The National Christmas Tree Association said last decade's recession is having an impact on this year's harvest of Christmas trees across the country.
Low sales during the recession may be to blame for this year's Christmas tree shortages.
Searching for a Christmas tree is a tradition many families participate in ever year. However, this year shoppers might notice some changes - there are less trees to choose from.
"I don't want people to get scared off. There are a lot of stories out there. Again, it depends on what part of the country you get your trees from, but there will always be live Christmas trees. So don't worry, don't panic, there will always be live Christmas trees for you to purchase," said Bay Area Landscape Nursery owner Trent Hoffman.
"We have to get one anyway because that is what we do regardless, or unless they are outrageously high, which they don't seem like they are, we are still going to get a real one," said Christmas tree shopper Esther Torres.
Wholesale prices of trees from the Northwest went up nearly 50 percent this year due to the shortages and transportation costs. Many Christmas tree vendors say they are taking a loss to try to keep prices as low as possible, but consumers will feel the higher costs no matter where they shop.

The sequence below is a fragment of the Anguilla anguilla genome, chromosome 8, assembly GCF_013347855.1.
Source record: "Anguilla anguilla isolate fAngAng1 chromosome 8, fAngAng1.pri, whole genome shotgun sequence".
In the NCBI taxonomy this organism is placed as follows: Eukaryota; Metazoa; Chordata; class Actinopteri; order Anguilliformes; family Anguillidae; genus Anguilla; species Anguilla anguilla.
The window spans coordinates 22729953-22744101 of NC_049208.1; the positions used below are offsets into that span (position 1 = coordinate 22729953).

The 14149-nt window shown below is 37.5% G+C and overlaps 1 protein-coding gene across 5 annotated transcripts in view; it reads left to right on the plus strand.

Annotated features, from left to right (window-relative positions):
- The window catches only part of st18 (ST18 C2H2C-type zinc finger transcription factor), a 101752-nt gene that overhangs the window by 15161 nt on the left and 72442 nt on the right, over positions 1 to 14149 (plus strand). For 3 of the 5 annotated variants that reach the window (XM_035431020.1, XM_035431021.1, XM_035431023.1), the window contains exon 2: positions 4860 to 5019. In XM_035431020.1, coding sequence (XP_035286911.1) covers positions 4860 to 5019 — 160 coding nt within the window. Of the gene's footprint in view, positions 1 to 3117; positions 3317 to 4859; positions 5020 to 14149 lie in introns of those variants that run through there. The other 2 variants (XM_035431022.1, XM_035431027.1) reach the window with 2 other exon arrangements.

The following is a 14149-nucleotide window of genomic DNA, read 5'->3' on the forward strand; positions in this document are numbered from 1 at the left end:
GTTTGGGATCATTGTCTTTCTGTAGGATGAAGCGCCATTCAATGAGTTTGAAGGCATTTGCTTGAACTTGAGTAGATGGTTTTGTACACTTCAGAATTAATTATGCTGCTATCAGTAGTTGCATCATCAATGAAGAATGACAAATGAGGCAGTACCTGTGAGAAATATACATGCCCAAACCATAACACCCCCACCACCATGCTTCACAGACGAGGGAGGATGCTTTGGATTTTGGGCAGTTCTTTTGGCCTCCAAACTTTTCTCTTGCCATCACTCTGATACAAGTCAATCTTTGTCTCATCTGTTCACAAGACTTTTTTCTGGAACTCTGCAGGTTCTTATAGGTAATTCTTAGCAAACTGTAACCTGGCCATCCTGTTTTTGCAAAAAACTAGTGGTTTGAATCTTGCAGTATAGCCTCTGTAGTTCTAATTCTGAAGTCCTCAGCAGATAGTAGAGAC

"Typically when you have a shortage, you are going to see the unscrupulous growers and unscrupulous retailers that are going to try and raise prices on you," said West Valley Christmas Trees owner Don Crandall.
So the big question is how does this nationwide situation affect South Texas?
"In the Corpus Christi area, as far as we can tell, there should be sufficient trees for those people that want to have a live Christmas tree," said Crandall.
Christmas tree vendors could be dealing with the shortage through 2020. However, the immediate challenge is keeping the trees looking fresh.
"That is our biggest concern and our biggest challenge here in South Texas - is how to keep Christmas trees looking good with fluctuating temperatures that we have," said Hoffman.
As a result of the shortage, Christmas trees are more expensive this year. Customers can expect to pay between 10 and 20 percent more for a tree compared to last year.
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